Optical imaging technique better predicts heart attacks

By AuntMinnie.com staff writers

November 22, 2019 -- A new optical technique can determine the differences between potentially life-threatening coronary plaques and plaques that pose less immediate danger to patients with heart disease, according to a first-in-human study.

A team of researchers from Massachusetts General Hospital (MGH) and the U.S. National Institute of Biomedical Imaging and Bioengineering (NIBIB) led by Brett Bouma, PhD, believe their new method could change the game for cardiologists by helping them better identify patients at higher risks of future heart attacks and helping them improve medical therapy, according to a release issued by NIBIB.

The researchers used intravascular polarimetry to investigate the polarization properties of coronary atherosclerotic plaques in 30 patients with coronary artery disease by searching for indications of plaque instability. Intravascular polarimetry is an optical technique used to assess the polarization properties of cross-sections of vascular tissue, according to their study (JACC: Cardiovascular Imaging, August 8, 2019).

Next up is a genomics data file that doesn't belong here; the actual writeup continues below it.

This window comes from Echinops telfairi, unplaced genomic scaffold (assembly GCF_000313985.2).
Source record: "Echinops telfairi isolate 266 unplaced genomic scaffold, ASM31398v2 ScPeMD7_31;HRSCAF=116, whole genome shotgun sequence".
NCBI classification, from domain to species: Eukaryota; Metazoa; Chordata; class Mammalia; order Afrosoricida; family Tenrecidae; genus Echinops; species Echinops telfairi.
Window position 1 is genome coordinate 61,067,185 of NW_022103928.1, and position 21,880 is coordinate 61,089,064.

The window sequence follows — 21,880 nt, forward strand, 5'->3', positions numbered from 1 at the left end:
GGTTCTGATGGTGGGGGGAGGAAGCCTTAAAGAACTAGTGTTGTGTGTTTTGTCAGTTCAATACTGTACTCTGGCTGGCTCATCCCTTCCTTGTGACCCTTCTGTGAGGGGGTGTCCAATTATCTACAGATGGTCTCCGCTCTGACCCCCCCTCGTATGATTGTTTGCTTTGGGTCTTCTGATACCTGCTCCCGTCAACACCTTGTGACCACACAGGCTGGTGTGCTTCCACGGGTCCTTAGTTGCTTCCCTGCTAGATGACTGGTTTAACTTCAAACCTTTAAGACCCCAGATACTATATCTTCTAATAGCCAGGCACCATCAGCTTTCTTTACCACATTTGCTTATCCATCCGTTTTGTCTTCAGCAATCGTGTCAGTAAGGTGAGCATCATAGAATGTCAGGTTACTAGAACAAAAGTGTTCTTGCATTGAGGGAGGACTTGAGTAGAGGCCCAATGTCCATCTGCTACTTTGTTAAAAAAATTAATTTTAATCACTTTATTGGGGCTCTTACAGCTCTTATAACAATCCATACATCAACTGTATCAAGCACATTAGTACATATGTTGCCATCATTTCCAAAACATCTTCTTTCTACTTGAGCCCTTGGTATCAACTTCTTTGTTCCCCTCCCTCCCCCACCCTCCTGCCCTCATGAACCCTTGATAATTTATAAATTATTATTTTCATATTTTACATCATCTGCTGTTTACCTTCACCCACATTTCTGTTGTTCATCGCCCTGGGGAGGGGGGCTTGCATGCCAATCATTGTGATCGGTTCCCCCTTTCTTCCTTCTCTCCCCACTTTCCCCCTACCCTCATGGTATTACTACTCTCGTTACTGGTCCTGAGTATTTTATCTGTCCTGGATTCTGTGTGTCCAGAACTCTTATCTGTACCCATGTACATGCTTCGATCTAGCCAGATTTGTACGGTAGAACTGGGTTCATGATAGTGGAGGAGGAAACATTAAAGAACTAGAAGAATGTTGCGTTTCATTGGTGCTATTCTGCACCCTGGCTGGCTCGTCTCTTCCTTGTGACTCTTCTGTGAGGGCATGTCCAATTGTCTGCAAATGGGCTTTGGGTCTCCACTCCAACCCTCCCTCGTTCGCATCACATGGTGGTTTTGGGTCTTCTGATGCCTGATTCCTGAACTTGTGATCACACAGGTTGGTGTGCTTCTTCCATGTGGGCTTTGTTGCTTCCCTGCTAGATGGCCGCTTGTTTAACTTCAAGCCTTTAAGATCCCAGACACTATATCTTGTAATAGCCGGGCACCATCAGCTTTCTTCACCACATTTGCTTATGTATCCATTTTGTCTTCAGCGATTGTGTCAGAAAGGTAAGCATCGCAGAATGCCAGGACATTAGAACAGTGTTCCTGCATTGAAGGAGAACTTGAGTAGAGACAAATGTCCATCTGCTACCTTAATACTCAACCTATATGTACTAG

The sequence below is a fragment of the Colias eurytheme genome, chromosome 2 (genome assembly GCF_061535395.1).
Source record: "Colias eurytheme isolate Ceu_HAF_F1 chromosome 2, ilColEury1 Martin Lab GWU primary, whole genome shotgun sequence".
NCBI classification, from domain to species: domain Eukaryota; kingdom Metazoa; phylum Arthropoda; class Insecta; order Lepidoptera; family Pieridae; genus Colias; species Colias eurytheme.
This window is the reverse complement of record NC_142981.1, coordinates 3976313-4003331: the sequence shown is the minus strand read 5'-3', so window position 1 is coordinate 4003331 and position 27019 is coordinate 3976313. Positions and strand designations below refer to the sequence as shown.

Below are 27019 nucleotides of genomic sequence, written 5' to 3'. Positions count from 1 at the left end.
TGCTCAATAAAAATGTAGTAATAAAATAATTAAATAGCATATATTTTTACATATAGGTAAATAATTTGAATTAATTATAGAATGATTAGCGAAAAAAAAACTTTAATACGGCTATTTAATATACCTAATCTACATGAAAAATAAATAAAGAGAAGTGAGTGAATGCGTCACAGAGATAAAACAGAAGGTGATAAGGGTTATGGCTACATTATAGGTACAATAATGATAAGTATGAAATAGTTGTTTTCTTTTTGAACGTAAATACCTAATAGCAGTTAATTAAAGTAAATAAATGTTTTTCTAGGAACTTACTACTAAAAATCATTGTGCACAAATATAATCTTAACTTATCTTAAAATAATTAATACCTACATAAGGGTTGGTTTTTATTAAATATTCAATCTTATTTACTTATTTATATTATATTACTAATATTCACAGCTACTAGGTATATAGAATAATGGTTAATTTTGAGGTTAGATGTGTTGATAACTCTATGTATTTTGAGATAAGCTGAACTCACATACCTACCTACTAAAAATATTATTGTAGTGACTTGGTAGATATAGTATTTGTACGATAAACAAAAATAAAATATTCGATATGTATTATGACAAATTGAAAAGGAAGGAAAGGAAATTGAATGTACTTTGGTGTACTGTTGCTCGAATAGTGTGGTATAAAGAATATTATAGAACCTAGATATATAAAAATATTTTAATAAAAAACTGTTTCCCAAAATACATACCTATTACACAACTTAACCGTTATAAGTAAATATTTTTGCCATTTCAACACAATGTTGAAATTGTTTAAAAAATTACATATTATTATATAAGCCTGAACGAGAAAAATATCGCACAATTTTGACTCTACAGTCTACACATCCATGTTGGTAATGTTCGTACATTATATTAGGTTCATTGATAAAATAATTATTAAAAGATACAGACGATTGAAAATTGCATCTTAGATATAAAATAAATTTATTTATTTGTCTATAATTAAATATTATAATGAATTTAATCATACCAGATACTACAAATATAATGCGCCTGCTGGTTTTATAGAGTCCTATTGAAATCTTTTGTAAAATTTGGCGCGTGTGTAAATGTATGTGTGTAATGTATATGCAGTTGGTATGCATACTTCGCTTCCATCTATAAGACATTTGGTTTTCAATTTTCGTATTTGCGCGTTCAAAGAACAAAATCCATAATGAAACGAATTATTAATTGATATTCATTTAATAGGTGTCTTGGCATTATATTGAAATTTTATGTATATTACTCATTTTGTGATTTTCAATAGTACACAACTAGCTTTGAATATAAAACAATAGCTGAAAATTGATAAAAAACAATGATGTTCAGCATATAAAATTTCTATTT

The electric field of polarized light creates a wave signal along a single plane, and when it is directed at tissue, the electric field is influenced by the tissue's microscopic structure and organization. Tissues rich in collagen and smooth muscle cells split the beam of light into two rays that diverge into slightly different directions. The optical effect allowed MGH and NIBIB researchers to distinguish coronary plaque composition and stability, the release stated.

To gather the data, participants were required to undergo cardiac catheterizations, including intravascular imaging with optical coherence tomography. The catheterizations provided multiple plaque images for each procedure, including 342 cross-sectional plaque images and 244 images from the fibrous caps of the atherosclerotic lesions responsible for high-risk or stable symptoms.

The high-resolution images enabled the researchers to classify coronary cross-sections into one of seven categories: normal, fibrous, fatty, calcified, thick cap, thin cap, or ruptured cap. Then, a specialized instrument was used to determine the polarization properties of their coronary arterial walls, according to the authors.


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